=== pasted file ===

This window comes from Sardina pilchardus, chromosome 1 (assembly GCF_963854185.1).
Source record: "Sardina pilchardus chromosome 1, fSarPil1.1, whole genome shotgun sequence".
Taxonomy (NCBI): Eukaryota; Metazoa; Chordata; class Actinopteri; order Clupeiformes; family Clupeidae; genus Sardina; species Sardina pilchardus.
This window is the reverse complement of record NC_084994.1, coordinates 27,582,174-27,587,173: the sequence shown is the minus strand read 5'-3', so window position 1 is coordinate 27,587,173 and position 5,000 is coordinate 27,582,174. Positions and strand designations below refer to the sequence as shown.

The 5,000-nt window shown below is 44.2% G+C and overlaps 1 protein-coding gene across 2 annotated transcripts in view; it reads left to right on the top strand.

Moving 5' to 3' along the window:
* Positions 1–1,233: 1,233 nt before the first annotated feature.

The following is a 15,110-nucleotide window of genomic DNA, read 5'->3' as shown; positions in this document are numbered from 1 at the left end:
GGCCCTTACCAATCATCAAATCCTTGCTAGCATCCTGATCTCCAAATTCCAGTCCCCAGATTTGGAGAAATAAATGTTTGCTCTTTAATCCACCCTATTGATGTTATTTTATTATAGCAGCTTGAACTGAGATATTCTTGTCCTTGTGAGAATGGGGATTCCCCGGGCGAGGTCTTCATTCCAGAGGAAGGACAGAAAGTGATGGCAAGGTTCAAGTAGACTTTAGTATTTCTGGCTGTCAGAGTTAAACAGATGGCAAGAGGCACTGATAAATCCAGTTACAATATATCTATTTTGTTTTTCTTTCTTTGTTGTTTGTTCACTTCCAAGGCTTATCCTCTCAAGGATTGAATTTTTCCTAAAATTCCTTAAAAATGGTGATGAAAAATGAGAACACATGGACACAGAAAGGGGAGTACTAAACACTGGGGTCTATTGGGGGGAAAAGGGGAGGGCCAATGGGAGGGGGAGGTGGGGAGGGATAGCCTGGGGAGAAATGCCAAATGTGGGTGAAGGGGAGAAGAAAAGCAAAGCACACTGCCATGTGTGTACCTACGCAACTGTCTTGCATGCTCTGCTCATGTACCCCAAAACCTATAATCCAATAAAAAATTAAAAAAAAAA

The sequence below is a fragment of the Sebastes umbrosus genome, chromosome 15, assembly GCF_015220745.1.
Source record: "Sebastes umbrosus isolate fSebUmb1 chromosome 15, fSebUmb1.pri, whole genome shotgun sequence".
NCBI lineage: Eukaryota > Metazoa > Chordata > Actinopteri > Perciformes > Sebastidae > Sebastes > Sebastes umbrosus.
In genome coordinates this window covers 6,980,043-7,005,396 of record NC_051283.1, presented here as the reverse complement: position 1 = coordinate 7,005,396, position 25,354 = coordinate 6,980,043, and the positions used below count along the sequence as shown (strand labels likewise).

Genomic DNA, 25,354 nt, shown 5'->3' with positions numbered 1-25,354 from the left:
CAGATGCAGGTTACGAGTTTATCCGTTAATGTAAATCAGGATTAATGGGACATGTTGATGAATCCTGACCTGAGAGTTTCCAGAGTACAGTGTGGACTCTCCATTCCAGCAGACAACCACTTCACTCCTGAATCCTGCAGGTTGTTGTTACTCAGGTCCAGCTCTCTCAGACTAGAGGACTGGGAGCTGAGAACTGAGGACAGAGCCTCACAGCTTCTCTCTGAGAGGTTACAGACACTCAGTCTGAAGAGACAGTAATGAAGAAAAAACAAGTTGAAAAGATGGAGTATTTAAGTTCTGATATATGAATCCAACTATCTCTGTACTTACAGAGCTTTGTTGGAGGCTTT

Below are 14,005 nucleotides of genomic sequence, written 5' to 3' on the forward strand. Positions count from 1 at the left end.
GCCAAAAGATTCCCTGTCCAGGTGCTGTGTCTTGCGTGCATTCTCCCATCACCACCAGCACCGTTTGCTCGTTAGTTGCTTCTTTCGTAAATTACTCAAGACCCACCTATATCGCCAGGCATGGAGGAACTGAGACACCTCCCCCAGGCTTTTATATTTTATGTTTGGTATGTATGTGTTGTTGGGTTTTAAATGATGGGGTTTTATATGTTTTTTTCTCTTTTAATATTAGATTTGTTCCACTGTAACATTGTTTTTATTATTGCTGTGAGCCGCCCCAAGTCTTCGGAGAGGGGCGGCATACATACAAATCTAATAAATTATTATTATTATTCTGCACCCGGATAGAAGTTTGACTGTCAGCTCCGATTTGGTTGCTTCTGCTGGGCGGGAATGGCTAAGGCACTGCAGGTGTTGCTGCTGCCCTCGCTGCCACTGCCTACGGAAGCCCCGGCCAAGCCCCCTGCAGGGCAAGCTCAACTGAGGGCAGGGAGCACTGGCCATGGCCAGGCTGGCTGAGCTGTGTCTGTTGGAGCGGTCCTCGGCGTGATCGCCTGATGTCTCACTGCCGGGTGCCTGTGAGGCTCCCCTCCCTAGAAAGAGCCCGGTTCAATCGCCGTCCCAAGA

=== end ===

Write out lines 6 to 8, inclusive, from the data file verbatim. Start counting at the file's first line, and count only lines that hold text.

Moving 5' to 3' along the window:
* Positions 1–1,233: 1,233 nt before the first annotated feature.

The following is a 15,110-nucleotide window of genomic DNA, read 5'->3' as shown; positions in this document are numbered from 1 at the left end: